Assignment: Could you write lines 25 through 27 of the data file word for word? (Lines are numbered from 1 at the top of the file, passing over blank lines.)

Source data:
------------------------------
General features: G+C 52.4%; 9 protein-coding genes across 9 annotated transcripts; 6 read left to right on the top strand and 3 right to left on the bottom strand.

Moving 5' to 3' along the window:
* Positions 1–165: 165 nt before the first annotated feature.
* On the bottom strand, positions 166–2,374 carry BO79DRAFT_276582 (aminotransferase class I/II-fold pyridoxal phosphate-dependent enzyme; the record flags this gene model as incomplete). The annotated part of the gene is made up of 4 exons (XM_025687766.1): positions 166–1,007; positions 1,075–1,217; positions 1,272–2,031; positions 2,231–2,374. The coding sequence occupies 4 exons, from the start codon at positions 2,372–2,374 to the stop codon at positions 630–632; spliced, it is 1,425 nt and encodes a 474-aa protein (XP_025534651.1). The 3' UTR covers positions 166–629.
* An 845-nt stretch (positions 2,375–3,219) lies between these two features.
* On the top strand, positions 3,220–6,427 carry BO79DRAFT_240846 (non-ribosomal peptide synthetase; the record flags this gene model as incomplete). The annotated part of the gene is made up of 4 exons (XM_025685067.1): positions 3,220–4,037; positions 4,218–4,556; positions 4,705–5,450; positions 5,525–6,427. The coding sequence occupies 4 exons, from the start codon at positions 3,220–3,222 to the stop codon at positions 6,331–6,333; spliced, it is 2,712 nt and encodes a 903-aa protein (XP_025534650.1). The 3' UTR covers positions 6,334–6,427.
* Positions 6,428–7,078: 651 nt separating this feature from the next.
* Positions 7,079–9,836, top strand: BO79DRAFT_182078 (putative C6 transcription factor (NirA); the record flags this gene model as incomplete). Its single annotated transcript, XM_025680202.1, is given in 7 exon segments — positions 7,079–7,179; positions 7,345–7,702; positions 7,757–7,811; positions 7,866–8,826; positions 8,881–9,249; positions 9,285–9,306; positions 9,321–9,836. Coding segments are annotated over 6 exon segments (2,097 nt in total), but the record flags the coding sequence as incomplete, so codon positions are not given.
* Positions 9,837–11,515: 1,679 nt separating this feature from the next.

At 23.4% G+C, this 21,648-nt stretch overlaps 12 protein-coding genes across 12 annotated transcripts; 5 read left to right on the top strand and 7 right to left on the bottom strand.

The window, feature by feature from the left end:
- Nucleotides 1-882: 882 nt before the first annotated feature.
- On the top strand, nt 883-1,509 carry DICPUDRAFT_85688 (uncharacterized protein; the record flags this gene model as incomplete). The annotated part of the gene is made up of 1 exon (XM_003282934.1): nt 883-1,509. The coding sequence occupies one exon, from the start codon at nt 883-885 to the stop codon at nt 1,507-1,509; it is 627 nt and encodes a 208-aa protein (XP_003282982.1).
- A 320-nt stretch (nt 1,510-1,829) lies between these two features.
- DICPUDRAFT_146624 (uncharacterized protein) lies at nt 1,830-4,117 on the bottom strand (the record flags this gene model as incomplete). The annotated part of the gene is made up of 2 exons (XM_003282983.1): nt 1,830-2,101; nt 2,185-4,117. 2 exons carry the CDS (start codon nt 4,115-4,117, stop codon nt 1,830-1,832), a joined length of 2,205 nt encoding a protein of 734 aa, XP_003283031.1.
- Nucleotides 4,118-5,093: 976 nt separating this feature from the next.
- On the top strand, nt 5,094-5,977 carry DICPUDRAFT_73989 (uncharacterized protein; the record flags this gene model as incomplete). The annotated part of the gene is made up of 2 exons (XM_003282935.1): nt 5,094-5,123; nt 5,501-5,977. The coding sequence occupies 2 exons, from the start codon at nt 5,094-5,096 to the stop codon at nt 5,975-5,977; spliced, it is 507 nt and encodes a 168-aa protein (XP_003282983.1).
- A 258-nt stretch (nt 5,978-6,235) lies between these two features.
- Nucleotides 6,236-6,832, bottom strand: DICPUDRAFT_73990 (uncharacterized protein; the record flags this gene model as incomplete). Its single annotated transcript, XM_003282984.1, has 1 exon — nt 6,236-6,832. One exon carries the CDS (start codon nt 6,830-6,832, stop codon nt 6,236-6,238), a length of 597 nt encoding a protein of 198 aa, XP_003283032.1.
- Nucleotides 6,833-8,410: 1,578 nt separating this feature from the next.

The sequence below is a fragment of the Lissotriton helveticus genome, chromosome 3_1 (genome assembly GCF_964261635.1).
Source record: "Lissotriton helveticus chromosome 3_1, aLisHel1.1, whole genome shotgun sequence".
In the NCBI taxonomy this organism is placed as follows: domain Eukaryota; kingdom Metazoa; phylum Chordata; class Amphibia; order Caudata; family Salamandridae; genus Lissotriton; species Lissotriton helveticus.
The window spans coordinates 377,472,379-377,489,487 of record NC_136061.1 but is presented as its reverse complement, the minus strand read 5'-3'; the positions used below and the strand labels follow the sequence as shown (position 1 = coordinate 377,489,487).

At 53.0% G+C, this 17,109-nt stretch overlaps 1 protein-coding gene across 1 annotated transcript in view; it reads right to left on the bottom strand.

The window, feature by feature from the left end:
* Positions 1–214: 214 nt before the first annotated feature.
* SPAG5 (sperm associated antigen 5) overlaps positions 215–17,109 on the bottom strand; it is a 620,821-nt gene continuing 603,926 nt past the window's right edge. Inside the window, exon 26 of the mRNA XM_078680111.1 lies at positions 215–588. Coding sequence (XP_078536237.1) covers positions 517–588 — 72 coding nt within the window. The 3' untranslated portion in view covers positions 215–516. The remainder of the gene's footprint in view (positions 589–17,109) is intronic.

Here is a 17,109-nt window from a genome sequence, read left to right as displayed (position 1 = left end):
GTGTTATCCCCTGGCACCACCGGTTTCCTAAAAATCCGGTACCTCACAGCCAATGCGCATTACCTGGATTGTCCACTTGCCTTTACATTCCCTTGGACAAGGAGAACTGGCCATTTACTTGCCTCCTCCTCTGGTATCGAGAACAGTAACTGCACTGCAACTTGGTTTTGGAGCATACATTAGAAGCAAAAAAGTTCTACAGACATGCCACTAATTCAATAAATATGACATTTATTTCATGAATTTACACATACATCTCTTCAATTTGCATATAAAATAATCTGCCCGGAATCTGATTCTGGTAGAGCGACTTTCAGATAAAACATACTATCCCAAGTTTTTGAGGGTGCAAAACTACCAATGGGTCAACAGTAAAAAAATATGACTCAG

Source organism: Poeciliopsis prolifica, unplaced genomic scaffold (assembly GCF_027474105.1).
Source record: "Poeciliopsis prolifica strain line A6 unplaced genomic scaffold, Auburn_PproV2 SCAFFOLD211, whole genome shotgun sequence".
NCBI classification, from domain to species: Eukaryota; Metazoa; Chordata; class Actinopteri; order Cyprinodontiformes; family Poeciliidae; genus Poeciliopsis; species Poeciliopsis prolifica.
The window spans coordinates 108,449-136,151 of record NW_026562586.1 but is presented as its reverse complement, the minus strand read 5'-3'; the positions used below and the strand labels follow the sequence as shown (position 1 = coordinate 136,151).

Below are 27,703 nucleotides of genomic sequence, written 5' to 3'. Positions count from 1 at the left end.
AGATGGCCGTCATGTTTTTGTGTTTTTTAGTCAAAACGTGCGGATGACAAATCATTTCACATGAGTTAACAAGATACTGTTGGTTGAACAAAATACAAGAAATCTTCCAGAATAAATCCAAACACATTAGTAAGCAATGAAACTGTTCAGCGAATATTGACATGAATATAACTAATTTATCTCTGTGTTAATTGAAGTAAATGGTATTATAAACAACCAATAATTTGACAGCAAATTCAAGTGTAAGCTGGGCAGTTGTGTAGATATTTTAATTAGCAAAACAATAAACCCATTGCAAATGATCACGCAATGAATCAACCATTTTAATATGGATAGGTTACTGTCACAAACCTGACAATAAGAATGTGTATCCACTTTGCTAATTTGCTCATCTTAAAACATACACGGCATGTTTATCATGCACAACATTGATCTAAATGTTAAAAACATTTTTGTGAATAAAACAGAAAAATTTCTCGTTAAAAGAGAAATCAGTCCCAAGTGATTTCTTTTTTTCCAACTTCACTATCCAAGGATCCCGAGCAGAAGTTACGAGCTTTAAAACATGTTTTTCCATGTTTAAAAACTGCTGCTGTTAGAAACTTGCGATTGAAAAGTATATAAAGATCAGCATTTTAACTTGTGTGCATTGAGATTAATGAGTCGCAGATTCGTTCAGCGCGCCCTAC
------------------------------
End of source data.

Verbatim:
At 53.0% G+C, this 17,109-nt stretch overlaps 1 protein-coding gene across 1 annotated transcript in view; it reads right to left on the bottom strand.

The window, feature by feature from the left end:
* Positions 1–214: 214 nt before the first annotated feature.